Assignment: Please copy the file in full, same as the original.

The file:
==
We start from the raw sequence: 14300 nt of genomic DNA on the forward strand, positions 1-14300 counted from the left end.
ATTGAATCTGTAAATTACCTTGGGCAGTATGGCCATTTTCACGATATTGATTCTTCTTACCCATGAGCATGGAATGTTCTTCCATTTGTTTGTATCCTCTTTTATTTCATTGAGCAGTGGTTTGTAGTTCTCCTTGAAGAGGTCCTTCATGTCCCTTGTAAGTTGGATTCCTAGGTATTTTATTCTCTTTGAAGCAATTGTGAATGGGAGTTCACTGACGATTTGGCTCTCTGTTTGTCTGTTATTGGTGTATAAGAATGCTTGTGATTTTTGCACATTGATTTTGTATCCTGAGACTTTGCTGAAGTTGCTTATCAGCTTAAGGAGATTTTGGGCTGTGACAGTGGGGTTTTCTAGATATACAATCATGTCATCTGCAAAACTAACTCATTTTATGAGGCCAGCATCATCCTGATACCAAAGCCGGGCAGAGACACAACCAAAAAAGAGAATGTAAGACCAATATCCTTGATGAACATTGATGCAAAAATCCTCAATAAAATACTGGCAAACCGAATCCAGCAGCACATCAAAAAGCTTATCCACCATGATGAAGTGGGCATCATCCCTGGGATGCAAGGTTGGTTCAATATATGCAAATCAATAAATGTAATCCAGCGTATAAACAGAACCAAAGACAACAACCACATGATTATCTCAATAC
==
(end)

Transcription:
We start from the raw sequence: 14300 nt of genomic DNA on the forward strand, positions 1-14300 counted from the left end.
ATTGAATCTGTAAATTACCTTGGGCAGTATGGCCATTTTCACGATATTGATTCTTCTTACCCATGAGCATGGAATGTTCTTCCATTTGTTTGTATCCTCTTTTATTTCATTGAGCAGTGGTTTGTAGTTCTCCTTGAAGAGGTCCTTCATGTCCCTTGTAAGTTGGATTCCTAGGTATTTTATTCTCTTTGAAGCAATTGTGAATGGGAGTTCACTGACGATTTGGCTCTCTGTTTGTCTGTTATTGGTGTATAAGAATGCTTGTGATTTTTGCACATTGATTTTGTATCCTGAGACTTTGCTGAAGTTGCTTATCAGCTTAAGGAGATTTTGGGCTGTGACAGTGGGGTTTTCTAGATATACAATCATGTCATCTGCAAAACTAACTCATTTTATGAGGCCAGCATCATCCTGATACCAAAGCCGGGCAGAGACACAACCAAAAAAGAGAATGTAAGACCAATATCCTTGATGAACATTGATGCAAAAATCCTCAATAAAATACTGGCAAACCGAATCCAGCAGCACATCAAAAAGCTTATCCACCATGATGAAGTGGGCATCATCCCTGGGATGCAAGGTTGGTTCAATATATGCAAATCAATAAATGTAATCCAGCGTATAAACAGAACCAAAGACAACAACCACATGATTATCTCAATAC